With LGBTQ people becoming more visible by the day in the Western world, and in the United States of America specifically, its time that we look back at all of the things that they accomplished while hiding in plain sight.
That’s a mentality that Deb Fowler and Miriam Morgenstern both agree with. The two co-founded History UnErased (or HUE) in order to address that problem.
LGBTQ children in schools are growing up learning about history as if it was all accomplished by straight people, but their program wants to teach kids that LGBTQ people contributed a lot to the United States as well.
The program is currently only being used by public and private schools in the states of Massachusetts and New York, but they hope to grow the program in the coming years.
"People who we label and understand today as LGBTQ have always existed; therefore, LGBTQ history has always been woven into our shared historical narrative, but until now has been invisible," said Fowler to the Windy City Times.
"For LGBTQ youth, learning a more accurate and inclusive history demonstrates that they are not alone, and that others like themselves have championed for LGBTQ equal rights. For non-LGBTQ identifying students, learning the stories and history of LGBTQ people develops an appreciation of human diversity, which in turn creates safer schools and communities.”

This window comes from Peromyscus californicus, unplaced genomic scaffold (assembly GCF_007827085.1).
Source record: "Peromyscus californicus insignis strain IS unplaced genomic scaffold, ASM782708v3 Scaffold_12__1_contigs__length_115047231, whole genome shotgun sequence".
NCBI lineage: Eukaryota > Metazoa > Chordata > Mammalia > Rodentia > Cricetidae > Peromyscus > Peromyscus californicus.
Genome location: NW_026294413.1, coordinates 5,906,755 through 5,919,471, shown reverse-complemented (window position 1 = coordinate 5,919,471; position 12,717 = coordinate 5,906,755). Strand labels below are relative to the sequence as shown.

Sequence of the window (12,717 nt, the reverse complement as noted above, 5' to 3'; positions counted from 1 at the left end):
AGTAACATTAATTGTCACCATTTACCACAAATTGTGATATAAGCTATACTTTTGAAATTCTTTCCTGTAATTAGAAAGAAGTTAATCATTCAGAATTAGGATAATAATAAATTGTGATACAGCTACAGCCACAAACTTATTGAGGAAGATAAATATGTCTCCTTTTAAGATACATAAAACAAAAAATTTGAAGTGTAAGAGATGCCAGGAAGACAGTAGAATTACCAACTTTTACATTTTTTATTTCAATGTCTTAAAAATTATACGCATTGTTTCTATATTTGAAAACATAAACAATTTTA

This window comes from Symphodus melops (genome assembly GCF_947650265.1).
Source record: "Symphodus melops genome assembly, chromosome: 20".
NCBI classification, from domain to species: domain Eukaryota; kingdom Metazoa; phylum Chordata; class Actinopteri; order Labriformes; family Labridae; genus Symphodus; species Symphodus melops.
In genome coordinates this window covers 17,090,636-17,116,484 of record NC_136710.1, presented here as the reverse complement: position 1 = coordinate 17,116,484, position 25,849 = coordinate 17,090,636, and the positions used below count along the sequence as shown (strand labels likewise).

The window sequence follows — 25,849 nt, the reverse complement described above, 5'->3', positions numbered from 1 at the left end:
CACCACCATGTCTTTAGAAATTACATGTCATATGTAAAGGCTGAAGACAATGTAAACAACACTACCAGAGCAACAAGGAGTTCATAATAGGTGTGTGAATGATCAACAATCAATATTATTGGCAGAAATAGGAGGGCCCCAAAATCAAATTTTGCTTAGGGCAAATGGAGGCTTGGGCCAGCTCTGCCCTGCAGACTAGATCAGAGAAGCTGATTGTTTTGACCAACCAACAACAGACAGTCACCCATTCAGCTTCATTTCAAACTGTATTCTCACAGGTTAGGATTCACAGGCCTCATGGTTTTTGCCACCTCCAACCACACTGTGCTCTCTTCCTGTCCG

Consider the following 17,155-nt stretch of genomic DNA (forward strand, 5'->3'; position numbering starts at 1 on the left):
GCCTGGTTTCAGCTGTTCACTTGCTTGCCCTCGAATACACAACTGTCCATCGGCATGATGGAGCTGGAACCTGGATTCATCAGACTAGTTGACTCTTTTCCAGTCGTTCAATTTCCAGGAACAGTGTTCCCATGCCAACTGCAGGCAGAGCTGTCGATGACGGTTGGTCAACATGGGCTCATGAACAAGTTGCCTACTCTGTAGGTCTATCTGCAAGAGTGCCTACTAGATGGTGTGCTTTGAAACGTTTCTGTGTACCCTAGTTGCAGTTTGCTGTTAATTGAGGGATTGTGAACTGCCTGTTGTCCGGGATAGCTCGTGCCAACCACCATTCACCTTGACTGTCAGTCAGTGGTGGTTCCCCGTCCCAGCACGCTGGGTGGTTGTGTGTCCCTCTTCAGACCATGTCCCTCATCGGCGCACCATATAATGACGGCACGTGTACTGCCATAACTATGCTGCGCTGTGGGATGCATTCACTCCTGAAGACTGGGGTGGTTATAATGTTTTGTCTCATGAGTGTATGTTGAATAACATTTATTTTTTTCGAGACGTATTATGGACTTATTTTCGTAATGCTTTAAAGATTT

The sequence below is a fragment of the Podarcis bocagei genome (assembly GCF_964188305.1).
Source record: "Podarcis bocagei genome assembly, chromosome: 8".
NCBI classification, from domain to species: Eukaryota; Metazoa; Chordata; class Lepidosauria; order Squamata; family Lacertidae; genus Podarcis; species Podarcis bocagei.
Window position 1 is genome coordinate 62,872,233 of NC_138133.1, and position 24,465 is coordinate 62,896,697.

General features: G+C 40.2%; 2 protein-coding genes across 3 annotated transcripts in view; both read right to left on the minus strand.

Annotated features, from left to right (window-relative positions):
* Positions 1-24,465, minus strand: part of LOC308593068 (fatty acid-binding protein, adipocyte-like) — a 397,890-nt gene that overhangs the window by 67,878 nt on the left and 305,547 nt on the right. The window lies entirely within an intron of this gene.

That said, the founders of HUE want to make sure that people know their goal isn’t to out people. Rather, they want to educate students about LGBTQ history and build their self-value (queer or otherwise).
In order to spread their mission and platform, Fowler and Morgenstern have a multi-step program. First, they start with the teachers themselves and offer workshops in order to train educators on how to bring LGBTQ history into the classroom.
"Policy change in education is important and will continue to evolve, but real change happens when teachers are empowered to make changes in their classroom practice,” said Fowler.
But, History UnErased isn’t alone in this mission of rediscovering and sharing LGBTQ history. They’ve made a friend in Eric Marcus.
Eric Marcus is the creator of the Making Gay History podcast. Marcus created the podcast in 2015, but he’s been pursing LGBTQ history since his college days at Vassar in 1976. He’s even published a book, similarly titled to his podcast, and is ongoing research with 300 hours’ worth of audio interviews from the New York Public Library.
"So much of LGBTQ history has been hidden that unless you looked very hard you'd never know how integral our stories are to the American story," said Marcus. "For young people today, there are lessons to be learned in how the early LGBTQ civil rights advocates achieved what they did.”
Now, HUE and Making Gay History are collaborating with the common goal of sharing the history that society forgot or never knew.
For more information, you can check out History UnErased at Unerased.org. You can also check out the Making Gay History Podcast by visiting MakingGayHistory.com or getting it on ITunes or Spotify.
h/t: Windy City Times